And the opponents of gay marriage are right. Once that initial wall is breached, a lot of this suddenly seems to make perfect sense. Where they’re wrong is to think that this is a good argument against same-sex marriage. Every big societal change carries more change in its wake. And every change is a revolution in perceptions. From the present, you look back 20 years and think, “Why did we find the idea of same-sex marriage so weird?”

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A blast from the past, how writers in 1987 saw the world in 2012

Tuesday, 31 July, 2012

L. Ron Hubbard, in addition to founding the Church of Scientology, was also an accomplished pulp fiction writer. In 1983 he established “The Writers of the Future Contest”, and in 1987 asked contest participants to envisage life in 2012.

Trying to predict what will happen tomorrow is challenge enough to say nothing of a quarter of a century hence, so much of what was offered is a tad off the mark, but then there’s 2012 as foreseen by the late Jack Williamson:

If we had a time-phone, now in 1987, we would beg you to forgive us. We have burdened you with impossible debts, wasted and polluted the planet that should have been your rich heritage, left you instead a dreadful legacy of ignorance, want, and war. Yet, in spite of that, we have a proud faith in you. Faith that you have saved yourselves, that you are giving birth to no more children than you can love and nurture, that you have cleansed and healed your injured planet, ended hunger, conquered crime, learned to live in peace. Looking toward a better future for you than we can see for ourselves, we trust that you will use your computers and all your new electronic media to inform and liberate, not to dominate and oppress, trust that you will employ the arts of genetic engineering to advance the human species and make your children better than yourselves. We know that you will be inventing new sciences that would dazzle us, opening brave new frontiers, climbing on toward the stars.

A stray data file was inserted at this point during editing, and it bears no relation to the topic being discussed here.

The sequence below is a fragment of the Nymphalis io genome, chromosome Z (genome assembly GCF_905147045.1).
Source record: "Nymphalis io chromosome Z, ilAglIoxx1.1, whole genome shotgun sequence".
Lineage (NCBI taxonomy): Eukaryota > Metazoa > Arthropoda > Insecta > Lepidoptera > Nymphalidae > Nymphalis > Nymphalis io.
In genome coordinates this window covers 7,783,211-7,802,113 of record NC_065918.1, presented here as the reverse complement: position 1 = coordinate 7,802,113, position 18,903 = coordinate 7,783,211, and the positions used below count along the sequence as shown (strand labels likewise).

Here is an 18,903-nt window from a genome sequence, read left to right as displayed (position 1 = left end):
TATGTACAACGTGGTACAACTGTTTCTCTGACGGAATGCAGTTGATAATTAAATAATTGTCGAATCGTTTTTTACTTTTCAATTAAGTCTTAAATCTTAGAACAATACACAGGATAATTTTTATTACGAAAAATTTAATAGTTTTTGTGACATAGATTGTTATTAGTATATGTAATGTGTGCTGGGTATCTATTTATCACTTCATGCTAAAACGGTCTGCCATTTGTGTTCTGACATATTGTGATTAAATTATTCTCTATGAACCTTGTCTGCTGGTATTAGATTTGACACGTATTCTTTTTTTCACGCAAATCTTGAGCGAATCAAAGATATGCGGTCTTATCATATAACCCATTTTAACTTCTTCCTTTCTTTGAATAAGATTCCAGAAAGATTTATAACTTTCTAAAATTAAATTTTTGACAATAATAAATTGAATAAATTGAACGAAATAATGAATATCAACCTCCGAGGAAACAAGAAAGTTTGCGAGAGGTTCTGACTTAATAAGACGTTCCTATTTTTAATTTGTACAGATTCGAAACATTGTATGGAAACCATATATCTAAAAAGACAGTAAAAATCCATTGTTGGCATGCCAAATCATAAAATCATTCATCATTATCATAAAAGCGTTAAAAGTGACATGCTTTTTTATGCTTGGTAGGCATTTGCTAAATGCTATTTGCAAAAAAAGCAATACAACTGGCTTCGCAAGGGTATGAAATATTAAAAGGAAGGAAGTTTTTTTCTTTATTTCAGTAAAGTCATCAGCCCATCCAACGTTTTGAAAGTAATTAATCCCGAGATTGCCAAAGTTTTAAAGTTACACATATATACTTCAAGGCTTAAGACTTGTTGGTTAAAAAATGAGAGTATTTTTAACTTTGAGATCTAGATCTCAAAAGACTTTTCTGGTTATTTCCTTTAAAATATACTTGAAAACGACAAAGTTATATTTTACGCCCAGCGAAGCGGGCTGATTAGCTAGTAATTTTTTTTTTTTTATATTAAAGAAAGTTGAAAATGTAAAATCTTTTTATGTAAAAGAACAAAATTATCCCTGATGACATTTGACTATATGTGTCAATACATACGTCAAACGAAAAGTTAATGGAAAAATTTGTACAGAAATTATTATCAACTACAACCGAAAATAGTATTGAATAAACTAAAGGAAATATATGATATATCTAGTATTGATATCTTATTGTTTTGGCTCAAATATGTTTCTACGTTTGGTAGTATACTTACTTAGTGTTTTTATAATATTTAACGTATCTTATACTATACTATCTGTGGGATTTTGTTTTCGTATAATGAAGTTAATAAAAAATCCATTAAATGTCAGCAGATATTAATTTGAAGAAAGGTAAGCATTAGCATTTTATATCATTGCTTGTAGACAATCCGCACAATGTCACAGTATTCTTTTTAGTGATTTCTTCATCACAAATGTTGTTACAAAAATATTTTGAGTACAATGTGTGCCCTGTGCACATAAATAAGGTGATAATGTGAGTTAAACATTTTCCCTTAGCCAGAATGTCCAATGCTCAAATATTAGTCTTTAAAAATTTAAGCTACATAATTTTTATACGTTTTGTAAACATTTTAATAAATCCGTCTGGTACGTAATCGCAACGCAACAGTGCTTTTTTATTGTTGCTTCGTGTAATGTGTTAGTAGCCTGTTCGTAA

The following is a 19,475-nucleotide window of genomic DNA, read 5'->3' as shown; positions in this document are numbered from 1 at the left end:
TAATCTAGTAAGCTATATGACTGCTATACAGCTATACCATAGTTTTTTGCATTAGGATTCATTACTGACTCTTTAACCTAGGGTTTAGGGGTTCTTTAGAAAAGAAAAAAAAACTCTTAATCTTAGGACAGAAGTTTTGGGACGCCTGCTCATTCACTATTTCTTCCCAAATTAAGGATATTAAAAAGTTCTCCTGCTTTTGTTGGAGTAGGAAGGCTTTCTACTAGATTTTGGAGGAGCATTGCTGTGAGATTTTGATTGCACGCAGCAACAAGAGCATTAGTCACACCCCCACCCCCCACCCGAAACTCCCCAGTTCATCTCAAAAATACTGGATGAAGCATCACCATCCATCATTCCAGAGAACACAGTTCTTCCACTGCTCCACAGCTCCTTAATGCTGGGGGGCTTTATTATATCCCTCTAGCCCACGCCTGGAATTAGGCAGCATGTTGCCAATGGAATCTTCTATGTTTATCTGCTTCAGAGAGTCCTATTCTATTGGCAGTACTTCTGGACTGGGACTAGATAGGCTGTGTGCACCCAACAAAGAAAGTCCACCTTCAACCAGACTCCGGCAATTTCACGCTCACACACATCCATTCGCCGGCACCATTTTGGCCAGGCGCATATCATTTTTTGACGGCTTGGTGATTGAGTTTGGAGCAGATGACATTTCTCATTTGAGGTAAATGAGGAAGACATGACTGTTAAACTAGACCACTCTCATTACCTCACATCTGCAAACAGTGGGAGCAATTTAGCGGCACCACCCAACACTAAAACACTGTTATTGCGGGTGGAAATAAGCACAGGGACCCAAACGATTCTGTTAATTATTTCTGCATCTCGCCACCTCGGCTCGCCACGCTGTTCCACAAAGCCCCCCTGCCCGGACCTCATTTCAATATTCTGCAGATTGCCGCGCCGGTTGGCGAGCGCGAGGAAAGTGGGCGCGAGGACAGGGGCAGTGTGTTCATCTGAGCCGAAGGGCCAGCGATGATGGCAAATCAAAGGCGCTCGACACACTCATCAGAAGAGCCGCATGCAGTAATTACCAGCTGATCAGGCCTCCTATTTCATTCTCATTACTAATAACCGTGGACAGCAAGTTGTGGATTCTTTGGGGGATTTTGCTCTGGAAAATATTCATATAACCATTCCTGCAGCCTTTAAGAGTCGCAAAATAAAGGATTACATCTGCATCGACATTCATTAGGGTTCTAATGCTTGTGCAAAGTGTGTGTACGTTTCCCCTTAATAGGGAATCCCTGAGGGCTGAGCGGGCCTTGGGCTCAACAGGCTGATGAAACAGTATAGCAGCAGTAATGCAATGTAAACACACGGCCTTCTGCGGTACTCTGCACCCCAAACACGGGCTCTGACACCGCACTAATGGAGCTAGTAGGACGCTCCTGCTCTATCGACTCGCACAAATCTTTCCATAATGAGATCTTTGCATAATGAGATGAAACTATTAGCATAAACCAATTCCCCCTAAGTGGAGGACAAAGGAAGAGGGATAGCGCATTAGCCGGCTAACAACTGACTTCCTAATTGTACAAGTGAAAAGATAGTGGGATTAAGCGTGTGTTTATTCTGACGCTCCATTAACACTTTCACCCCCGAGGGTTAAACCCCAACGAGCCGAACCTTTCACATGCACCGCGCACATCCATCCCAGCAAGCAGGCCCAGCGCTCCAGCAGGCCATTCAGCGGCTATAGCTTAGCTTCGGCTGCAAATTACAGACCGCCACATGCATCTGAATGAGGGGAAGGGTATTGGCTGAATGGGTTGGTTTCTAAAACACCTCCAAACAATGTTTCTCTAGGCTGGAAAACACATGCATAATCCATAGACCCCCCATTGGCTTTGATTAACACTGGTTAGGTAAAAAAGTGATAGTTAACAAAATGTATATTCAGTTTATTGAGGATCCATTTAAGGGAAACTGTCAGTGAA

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Anyone feel like speculating on Oscar futures?

Monday, 27 February, 2012

Never Too Early Movie Predictions rates the chances of films, many of which are even to be made, let alone released, winning Academy Awards in 2013 and beyond. Bets are even on for the 2017 Oscars.

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I think someone invented a time machine but didn’t tell anyone

Friday, 20 January, 2012

112 years ago a US civil engineer John Elfreth Watkins foresaw the advent of a number of technologies including mobile phones and, in a way, foreshadowed the internet when he predicted photos would be shared electronically, or by telegraph… an impressive call considering telephone technology was then in its infancy.

Photographs will be telegraphed from any distance. If there be a battle in China a hundred years hence, snapshots of its most striking events will be published in the newspapers an hour later…. photographs will reproduce all of nature’s colours.